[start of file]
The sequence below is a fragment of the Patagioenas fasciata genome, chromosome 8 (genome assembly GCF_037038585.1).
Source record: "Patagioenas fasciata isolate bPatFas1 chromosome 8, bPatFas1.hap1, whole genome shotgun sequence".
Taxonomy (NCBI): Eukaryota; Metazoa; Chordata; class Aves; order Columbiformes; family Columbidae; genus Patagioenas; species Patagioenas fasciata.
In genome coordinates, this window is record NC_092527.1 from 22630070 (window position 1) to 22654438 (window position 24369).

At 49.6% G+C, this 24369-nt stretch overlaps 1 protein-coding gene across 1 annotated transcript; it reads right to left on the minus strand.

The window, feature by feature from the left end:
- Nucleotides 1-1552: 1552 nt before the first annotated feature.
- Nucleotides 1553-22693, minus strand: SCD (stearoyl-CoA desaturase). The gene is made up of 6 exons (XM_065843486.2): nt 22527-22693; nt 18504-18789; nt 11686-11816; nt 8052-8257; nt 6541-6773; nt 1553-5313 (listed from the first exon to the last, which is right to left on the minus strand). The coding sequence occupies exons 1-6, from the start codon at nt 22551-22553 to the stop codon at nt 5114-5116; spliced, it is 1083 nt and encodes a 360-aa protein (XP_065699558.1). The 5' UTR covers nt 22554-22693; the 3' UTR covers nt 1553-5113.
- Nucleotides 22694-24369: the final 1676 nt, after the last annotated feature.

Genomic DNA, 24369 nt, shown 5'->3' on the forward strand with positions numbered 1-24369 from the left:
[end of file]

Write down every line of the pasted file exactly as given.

The sequence below is a fragment of the Patagioenas fasciata genome, chromosome 8 (genome assembly GCF_037038585.1).
Source record: "Patagioenas fasciata isolate bPatFas1 chromosome 8, bPatFas1.hap1, whole genome shotgun sequence".
Taxonomy (NCBI): Eukaryota; Metazoa; Chordata; class Aves; order Columbiformes; family Columbidae; genus Patagioenas; species Patagioenas fasciata.
In genome coordinates, this window is record NC_092527.1 from 22630070 (window position 1) to 22654438 (window position 24369).

At 49.6% G+C, this 24369-nt stretch overlaps 1 protein-coding gene across 1 annotated transcript; it reads right to left on the minus strand.

The window, feature by feature from the left end:
- Nucleotides 1-1552: 1552 nt before the first annotated feature.
- Nucleotides 1553-22693, minus strand: SCD (stearoyl-CoA desaturase). The gene is made up of 6 exons (XM_065843486.2): nt 22527-22693; nt 18504-18789; nt 11686-11816; nt 8052-8257; nt 6541-6773; nt 1553-5313 (listed from the first exon to the last, which is right to left on the minus strand). The coding sequence occupies exons 1-6, from the start codon at nt 22551-22553 to the stop codon at nt 5114-5116; spliced, it is 1083 nt and encodes a 360-aa protein (XP_065699558.1). The 5' UTR covers nt 22554-22693; the 3' UTR covers nt 1553-5113.
- Nucleotides 22694-24369: the final 1676 nt, after the last annotated feature.

Genomic DNA, 24369 nt, shown 5'->3' on the forward strand with positions numbered 1-24369 from the left: